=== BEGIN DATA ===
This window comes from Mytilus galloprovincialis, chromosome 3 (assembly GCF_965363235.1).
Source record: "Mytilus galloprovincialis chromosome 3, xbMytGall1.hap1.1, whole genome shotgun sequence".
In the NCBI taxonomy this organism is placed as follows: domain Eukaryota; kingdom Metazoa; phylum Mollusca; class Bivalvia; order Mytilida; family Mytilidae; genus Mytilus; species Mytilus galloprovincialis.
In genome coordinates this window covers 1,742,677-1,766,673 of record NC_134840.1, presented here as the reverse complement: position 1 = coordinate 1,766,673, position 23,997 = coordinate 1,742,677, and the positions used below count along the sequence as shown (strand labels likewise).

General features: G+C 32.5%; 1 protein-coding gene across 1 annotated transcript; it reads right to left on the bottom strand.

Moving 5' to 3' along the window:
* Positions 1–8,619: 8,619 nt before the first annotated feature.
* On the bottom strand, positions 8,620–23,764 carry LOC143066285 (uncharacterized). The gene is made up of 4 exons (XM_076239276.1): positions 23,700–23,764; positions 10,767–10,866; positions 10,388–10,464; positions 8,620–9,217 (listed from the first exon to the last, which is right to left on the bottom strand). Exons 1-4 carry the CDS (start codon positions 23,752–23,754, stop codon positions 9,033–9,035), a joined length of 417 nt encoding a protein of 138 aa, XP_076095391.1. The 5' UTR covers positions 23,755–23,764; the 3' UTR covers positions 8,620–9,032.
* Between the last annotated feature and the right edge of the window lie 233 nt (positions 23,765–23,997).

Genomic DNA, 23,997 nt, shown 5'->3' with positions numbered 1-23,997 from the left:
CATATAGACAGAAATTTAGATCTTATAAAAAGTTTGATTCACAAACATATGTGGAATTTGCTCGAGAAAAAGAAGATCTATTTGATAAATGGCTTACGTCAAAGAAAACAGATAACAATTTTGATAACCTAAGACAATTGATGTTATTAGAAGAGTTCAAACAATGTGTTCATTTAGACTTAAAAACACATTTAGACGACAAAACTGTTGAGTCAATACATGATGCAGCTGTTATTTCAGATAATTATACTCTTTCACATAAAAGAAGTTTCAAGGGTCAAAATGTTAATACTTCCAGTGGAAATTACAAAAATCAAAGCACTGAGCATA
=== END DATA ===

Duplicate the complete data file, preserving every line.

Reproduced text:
This window comes from Mytilus galloprovincialis, chromosome 3 (assembly GCF_965363235.1).
Source record: "Mytilus galloprovincialis chromosome 3, xbMytGall1.hap1.1, whole genome shotgun sequence".
In the NCBI taxonomy this organism is placed as follows: domain Eukaryota; kingdom Metazoa; phylum Mollusca; class Bivalvia; order Mytilida; family Mytilidae; genus Mytilus; species Mytilus galloprovincialis.
In genome coordinates this window covers 1,742,677-1,766,673 of record NC_134840.1, presented here as the reverse complement: position 1 = coordinate 1,766,673, position 23,997 = coordinate 1,742,677, and the positions used below count along the sequence as shown (strand labels likewise).

General features: G+C 32.5%; 1 protein-coding gene across 1 annotated transcript; it reads right to left on the bottom strand.

Moving 5' to 3' along the window:
* Positions 1–8,619: 8,619 nt before the first annotated feature.
* On the bottom strand, positions 8,620–23,764 carry LOC143066285 (uncharacterized). The gene is made up of 4 exons (XM_076239276.1): positions 23,700–23,764; positions 10,767–10,866; positions 10,388–10,464; positions 8,620–9,217 (listed from the first exon to the last, which is right to left on the bottom strand). Exons 1-4 carry the CDS (start codon positions 23,752–23,754, stop codon positions 9,033–9,035), a joined length of 417 nt encoding a protein of 138 aa, XP_076095391.1. The 5' UTR covers positions 23,755–23,764; the 3' UTR covers positions 8,620–9,032.
* Between the last annotated feature and the right edge of the window lie 233 nt (positions 23,765–23,997).

Genomic DNA, 23,997 nt, shown 5'->3' with positions numbered 1-23,997 from the left:
CATATAGACAGAAATTTAGATCTTATAAAAAGTTTGATTCACAAACATATGTGGAATTTGCTCGAGAAAAAGAAGATCTATTTGATAAATGGCTTACGTCAAAGAAAACAGATAACAATTTTGATAACCTAAGACAATTGATGTTATTAGAAGAGTTCAAACAATGTGTTCATTTAGACTTAAAAACACATTTAGACGACAAAACTGTTGAGTCAATACATGATGCAGCTGTTATTTCAGATAATTATACTCTTTCACATAAAAGAAGTTTCAAGGGTCAAAATGTTAATACTTCCAGTGGAAATTACAAAAATCAAAGCACTGAGCATA